On the back of every cereal box, frozen dinner, condiment bottle, and any other packaged food, you will find the Nutrition Facts label.
Introduced by the Food and Drug Administration over 25 years ago, the purpose of this labeling system is to help consumers make more informed food choices.
Thus it would be natural to think you’re covered for, say, vitamin C, if a product’s Nutrition Facts label says it provides 100% of the Daily Value of vitamin C.
But you’d be wrong.
- Heart disease is the leading cause of death for both men and women
- Diet and lifestyle choices can have a dramatic effect on the development of heart disease and other conditions affecting the cardiovascular system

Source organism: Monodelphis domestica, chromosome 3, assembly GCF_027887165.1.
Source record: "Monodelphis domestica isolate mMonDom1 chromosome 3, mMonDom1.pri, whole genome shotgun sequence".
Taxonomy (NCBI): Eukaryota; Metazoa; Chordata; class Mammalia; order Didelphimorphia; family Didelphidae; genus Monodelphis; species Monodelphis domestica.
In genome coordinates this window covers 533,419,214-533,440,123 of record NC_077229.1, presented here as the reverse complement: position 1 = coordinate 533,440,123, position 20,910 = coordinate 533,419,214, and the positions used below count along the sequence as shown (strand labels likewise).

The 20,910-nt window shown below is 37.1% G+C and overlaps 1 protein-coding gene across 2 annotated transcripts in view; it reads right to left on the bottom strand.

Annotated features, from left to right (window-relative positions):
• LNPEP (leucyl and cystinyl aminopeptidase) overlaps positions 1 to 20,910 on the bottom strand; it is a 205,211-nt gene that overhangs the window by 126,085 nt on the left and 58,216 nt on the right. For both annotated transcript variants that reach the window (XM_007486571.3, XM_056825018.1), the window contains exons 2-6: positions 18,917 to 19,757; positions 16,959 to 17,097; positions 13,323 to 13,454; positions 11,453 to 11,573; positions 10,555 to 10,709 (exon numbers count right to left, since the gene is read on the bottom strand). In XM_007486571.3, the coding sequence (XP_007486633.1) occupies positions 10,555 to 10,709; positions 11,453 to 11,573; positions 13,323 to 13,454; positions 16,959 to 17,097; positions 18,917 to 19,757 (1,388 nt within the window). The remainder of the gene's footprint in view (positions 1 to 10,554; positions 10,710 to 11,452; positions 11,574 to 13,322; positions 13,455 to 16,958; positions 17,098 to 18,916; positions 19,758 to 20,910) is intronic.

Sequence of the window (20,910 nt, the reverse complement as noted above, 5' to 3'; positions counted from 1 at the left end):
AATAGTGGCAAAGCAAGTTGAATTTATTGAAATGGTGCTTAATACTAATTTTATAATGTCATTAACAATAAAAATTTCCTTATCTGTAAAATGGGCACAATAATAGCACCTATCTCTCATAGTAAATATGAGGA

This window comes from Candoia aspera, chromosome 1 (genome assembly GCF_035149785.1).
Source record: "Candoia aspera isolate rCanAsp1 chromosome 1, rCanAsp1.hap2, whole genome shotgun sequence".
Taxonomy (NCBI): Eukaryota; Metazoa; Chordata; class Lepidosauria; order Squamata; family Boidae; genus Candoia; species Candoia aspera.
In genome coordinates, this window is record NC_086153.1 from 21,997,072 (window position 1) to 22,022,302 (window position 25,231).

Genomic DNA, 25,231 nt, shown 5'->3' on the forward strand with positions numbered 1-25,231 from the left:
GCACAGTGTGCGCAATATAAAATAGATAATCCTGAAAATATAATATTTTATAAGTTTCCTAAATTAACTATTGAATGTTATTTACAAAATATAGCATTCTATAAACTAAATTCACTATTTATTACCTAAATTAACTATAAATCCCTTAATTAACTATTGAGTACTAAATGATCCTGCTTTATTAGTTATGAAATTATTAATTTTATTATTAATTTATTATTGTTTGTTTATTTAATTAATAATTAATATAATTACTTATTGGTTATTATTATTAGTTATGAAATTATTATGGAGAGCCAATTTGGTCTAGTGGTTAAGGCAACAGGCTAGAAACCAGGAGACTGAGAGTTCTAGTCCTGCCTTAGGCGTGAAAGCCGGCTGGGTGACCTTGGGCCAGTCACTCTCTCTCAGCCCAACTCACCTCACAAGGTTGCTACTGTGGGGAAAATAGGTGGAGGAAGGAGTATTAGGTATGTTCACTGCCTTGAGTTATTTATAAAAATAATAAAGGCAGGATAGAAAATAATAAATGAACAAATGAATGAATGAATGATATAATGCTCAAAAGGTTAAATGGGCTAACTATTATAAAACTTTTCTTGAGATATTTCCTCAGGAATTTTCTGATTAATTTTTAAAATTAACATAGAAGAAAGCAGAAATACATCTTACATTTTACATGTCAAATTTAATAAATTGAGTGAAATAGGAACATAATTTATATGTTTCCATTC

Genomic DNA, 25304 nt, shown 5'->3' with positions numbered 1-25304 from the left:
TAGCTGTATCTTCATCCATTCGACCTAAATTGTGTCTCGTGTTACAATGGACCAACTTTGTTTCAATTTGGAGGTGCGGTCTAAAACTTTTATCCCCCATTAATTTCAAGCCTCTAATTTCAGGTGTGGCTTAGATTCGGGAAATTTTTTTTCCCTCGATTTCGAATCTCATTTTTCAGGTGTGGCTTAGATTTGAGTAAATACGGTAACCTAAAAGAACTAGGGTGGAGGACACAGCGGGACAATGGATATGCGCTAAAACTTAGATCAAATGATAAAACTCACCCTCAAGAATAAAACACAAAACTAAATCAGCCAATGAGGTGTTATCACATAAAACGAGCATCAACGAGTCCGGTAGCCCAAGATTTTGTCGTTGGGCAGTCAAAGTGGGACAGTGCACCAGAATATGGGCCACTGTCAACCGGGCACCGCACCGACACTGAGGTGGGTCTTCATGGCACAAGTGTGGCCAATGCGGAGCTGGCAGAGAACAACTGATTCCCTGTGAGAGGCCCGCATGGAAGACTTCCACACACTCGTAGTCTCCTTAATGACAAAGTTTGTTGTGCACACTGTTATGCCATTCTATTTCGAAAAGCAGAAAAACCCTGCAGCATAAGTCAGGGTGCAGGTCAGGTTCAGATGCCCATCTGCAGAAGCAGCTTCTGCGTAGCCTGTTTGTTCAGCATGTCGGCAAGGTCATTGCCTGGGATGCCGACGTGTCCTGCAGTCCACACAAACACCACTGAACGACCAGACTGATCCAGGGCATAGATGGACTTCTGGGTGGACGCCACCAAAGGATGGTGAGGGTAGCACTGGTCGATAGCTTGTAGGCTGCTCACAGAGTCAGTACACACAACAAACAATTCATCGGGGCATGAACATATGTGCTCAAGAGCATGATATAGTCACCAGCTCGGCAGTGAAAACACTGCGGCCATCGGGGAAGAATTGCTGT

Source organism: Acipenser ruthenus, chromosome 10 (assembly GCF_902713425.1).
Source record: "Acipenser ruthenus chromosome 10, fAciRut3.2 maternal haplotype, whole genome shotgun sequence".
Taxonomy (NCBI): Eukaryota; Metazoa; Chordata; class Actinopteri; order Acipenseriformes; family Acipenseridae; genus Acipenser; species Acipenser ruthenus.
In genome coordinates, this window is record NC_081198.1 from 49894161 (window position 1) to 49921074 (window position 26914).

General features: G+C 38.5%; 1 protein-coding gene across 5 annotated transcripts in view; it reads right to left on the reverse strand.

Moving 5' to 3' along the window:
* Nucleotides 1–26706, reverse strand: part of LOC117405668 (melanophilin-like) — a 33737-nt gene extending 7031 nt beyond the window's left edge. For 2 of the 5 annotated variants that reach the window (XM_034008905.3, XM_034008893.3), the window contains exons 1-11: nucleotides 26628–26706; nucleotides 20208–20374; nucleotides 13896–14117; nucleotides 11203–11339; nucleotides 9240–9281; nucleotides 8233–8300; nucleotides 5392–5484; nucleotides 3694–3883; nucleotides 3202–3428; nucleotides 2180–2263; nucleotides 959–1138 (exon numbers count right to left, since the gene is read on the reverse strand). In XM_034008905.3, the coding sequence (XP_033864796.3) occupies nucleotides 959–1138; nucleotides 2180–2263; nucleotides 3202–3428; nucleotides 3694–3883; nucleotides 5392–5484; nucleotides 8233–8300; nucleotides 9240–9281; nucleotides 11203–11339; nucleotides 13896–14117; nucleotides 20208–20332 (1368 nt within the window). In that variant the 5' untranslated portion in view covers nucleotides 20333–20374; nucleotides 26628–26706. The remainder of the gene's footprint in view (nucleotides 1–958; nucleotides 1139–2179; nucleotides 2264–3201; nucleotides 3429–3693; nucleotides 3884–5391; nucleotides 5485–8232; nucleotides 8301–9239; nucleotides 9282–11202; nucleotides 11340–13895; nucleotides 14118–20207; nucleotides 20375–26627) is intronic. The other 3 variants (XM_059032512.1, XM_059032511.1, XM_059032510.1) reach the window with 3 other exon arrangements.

It’s never too late to start taking measures to prevent the onset or progression of cardiovascular disease—the more changes you make now, the healthier you’ll be in years to come. In addition to getting regular physical activity and not smoking, what you eat makes a big difference.
Forget smoking, sunburns, infections, and bad diet: two-thirds of cancers are due to “bad luck.” That was the takeaway—and subsequent media headlines—from an article published in Science last year by researchers at Johns Hopkins Unversity.
Fast forward several months and another study looking at the same question came out in Nature with the opposite conclusion: lifestyle and other external factors account for over 70% of most cancers.
Two big name journals. Two different conclusions. So which is right? What should be the new takeaway?